Pfizer says 3 COVID shots protect children under 5

Three doses of Pfizer’s COVID-19 vaccine provide strong protection for children under the age of 5, the company announced Monday. Pfizer plans to make the data available to US regulators later this week in a step towards allowing the youngest children to be vaccinated.

The news comes after months of anxious waiting by parents desperate to vaccinate their babies, toddlers and preschoolers, especially as one-off COVID-19 cases more is increasing. The 18 million children under the age of 5 are the only group in the United States not yet eligible for the COVID-19 vaccine.

The Food and Drug Administration has begun evaluating data from rival Moderna, which it hopes will begin offering two child-sized shots by the summer.

Pfizer had a harder time figuring out its approach. It aims to give children an even lower dose – a tenth of what adults receive – but during testing it was discovered that two injections did not appear to be strong enough for Kinder Garten. So the researchers gave a third shot to more than 1,600 teenagers — ages 6 months to 4 years — during the winter of the omicron variant.

In a press release, Pfizer and partner BioNTech said this additional round of injections did the trick, increasing the drug’s levels of anti-viral antibodies enough to meet FDA criteria for use with the vaccine. Urgent request without safety problem.

The companies say preliminary data shows the three-dose series is 80 percent effective at preventing symptomatic COVID-19, but they caution that the calculation is based on only 10 cases diagnosed among participants researchers at the end of April. The study rules state that at least 21 cases are needed to formally determine efficacy, and Pfizer promised to update as soon as more data becomes available.

The companies have already submitted data on the first two doses of the drug to the FDA, and BioNTech CEO Dr Ugur Sahin said final data on the third dose will be submitted this week.

“This study shows that our low dose, 3 micrograms of vaccine, carefully selected based on tolerability data, provides young children with a high level of protection,” he said in a statement. high against recent strains of COVID-19.

What’s next? FDA vaccine director Dr. Peter Marks has pledged the agency will “move quickly without compromising our standards” in assessing overall doses from both Pfizer and Moderna.

The agency has set a scheduled date next month for its scientific advisers to publicly debate data from each company.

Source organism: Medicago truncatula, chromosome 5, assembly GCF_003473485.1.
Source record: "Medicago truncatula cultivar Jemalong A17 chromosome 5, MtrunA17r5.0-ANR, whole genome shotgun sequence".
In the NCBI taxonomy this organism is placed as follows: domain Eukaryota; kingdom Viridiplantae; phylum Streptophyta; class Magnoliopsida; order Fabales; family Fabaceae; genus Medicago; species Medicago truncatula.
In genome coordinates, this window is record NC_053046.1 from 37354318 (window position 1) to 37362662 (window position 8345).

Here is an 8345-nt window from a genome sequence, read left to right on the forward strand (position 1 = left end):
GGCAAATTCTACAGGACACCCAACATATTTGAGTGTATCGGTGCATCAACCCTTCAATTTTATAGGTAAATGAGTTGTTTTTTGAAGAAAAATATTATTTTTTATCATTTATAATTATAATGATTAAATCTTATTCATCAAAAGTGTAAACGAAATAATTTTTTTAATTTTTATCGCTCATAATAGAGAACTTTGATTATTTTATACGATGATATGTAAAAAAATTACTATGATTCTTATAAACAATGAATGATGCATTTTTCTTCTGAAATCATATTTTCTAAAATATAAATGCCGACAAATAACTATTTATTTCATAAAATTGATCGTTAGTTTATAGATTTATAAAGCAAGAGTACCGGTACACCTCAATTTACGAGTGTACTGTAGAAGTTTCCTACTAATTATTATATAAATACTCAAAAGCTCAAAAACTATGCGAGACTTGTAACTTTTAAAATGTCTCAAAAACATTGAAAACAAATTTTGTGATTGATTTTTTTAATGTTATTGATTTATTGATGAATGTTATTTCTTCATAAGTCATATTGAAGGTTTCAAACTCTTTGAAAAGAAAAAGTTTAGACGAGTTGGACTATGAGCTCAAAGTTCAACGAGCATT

Moderna is looking to be the first to vaccinate the youngest children. It submitted data to the FDA saying that the drugs develop high levels of antibodies against the virus after two injections containing a quarter of the dose given to adults. Moderna’s study found 40% to 50% effectiveness against symptomatic COVID-19 during omicon surgery, the same as for adults with only two doses of the vaccine.

Complicating Moderna’s progress, the FDA has so far allowed their vaccine to be used only in adults.

The FDA is expected to review Moderna’s data on both the youngest age groups, plus its study of adolescents and elementary school-age children. Other countries have extended Moderna’s reach to children under the age of 6.

Although COVID-19 is generally not as dangerous for young children as it is for adults, some children become seriously ill or even die. And the omicron variation affects children especially severely, with a higher rate of hospitalizations for children under 5 years old than the peak of the previous delta spike.

It is not clear what the youngest child’s immunization needs will be. Pfizer shots for 5 to 11 year olds opened in November, but only about 30% of that age group have had the two recommended initial doses. Last week, US health authorities said elementary school-age children should get the same booster shot as everyone 12 and older is supposed to get, to best protect against the variants. latest coronavirus.


The Associated Press Health and Science Division receives support from the Howard Hughes Health Institute’s Science Education Department. AP is solely responsible for all content. Pfizer says 3 COVID shots protect children under 5

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